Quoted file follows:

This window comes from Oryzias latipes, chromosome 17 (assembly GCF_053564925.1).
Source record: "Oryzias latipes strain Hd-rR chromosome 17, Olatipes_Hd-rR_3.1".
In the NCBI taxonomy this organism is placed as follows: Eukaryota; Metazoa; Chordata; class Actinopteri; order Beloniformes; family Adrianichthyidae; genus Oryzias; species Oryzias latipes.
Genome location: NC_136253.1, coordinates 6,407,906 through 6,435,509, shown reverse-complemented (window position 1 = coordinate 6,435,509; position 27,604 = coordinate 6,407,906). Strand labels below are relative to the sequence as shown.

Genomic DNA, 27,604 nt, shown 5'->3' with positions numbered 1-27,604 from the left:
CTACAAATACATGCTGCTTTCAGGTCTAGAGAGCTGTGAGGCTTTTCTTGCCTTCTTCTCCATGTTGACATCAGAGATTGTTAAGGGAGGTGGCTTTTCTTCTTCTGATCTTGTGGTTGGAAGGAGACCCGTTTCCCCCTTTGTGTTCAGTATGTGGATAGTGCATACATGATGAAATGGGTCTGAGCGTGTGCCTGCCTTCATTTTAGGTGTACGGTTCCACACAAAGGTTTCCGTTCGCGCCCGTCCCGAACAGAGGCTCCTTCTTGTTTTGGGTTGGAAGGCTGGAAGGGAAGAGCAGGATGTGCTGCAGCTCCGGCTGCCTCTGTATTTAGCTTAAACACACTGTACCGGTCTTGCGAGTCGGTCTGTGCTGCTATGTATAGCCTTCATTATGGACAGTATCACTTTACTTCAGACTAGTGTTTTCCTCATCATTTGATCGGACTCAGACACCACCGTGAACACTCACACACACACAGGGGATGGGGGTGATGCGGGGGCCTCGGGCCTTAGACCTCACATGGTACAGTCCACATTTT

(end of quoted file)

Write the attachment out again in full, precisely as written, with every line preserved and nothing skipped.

This window comes from Oryzias latipes, chromosome 17 (assembly GCF_053564925.1).
Source record: "Oryzias latipes strain Hd-rR chromosome 17, Olatipes_Hd-rR_3.1".
In the NCBI taxonomy this organism is placed as follows: Eukaryota; Metazoa; Chordata; class Actinopteri; order Beloniformes; family Adrianichthyidae; genus Oryzias; species Oryzias latipes.
Genome location: NC_136253.1, coordinates 6,407,906 through 6,435,509, shown reverse-complemented (window position 1 = coordinate 6,435,509; position 27,604 = coordinate 6,407,906). Strand labels below are relative to the sequence as shown.

Genomic DNA, 27,604 nt, shown 5'->3' with positions numbered 1-27,604 from the left:
CTACAAATACATGCTGCTTTCAGGTCTAGAGAGCTGTGAGGCTTTTCTTGCCTTCTTCTCCATGTTGACATCAGAGATTGTTAAGGGAGGTGGCTTTTCTTCTTCTGATCTTGTGGTTGGAAGGAGACCCGTTTCCCCCTTTGTGTTCAGTATGTGGATAGTGCATACATGATGAAATGGGTCTGAGCGTGTGCCTGCCTTCATTTTAGGTGTACGGTTCCACACAAAGGTTTCCGTTCGCGCCCGTCCCGAACAGAGGCTCCTTCTTGTTTTGGGTTGGAAGGCTGGAAGGGAAGAGCAGGATGTGCTGCAGCTCCGGCTGCCTCTGTATTTAGCTTAAACACACTGTACCGGTCTTGCGAGTCGGTCTGTGCTGCTATGTATAGCCTTCATTATGGACAGTATCACTTTACTTCAGACTAGTGTTTTCCTCATCATTTGATCGGACTCAGACACCACCGTGAACACTCACACACACACAGGGGATGGGGGTGATGCGGGGGCCTCGGGCCTTAGACCTCACATGGTACAGTCCACATTTT